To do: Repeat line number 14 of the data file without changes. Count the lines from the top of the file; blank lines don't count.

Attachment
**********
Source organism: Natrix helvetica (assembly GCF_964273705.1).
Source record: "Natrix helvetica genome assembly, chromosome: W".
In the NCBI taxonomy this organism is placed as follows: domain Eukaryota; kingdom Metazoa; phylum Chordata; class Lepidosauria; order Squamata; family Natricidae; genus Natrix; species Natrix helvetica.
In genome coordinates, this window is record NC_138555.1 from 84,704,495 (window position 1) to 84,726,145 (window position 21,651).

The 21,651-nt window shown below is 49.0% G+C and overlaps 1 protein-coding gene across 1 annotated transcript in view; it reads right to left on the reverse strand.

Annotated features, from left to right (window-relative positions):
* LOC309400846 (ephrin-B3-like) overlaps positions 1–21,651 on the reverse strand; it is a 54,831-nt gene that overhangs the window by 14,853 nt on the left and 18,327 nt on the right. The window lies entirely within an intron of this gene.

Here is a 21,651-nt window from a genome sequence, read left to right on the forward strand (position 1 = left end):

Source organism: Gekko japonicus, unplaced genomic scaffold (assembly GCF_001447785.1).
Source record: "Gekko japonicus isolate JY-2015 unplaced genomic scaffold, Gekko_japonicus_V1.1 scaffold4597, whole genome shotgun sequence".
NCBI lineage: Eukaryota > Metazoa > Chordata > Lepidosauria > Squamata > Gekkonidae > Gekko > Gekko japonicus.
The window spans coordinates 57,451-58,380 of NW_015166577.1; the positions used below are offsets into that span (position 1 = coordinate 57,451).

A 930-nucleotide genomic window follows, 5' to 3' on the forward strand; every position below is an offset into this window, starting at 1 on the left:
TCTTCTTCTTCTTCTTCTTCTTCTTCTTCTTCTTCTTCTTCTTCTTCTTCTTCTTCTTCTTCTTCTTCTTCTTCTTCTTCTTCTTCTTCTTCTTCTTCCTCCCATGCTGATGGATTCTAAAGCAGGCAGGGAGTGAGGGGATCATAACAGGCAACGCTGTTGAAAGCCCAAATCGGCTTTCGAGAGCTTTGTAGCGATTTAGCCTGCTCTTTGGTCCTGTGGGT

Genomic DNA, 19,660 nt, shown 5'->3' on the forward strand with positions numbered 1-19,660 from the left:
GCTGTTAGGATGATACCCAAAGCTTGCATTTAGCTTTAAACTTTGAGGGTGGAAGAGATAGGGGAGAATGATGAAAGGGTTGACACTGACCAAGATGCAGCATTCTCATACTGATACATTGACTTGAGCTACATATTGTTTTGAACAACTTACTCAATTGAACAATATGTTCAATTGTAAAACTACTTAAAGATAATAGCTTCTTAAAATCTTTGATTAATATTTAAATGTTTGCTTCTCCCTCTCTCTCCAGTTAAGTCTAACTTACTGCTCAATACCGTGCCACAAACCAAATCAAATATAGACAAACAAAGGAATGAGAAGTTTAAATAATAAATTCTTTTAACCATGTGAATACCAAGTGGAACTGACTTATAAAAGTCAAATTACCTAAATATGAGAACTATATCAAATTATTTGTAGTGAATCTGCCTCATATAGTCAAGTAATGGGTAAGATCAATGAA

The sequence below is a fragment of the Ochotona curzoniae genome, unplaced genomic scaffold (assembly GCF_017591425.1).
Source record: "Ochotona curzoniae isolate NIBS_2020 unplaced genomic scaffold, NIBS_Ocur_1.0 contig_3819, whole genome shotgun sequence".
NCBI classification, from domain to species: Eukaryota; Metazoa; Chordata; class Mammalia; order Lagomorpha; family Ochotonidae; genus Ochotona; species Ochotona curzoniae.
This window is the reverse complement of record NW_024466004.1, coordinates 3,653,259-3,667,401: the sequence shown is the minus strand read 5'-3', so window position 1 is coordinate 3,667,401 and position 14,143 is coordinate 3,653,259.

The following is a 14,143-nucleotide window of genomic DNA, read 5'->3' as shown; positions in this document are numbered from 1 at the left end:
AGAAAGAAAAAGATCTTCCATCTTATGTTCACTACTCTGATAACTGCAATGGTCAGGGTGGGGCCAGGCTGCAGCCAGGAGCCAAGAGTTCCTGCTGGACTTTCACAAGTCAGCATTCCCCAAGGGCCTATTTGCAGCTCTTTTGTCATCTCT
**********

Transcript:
TCTTCTTCTTCTTCTTCTTCTTCTTCTTCTTCTTCTTCTTCTTCTTCTTCTTCTTCTTCTTCTTCTTCTTCTTCTTCTTCTTCTTCTTCTTCTTCTTCCTCCCATGCTGATGGATTCTAAAGCAGGCAGGGAGTGAGGGGATCATAACAGGCAACGCTGTTGAAAGCCCAAATCGGCTTTCGAGAGCTTTGTAGCGATTTAGCCTGCTCTTTGGTCCTGTGGGT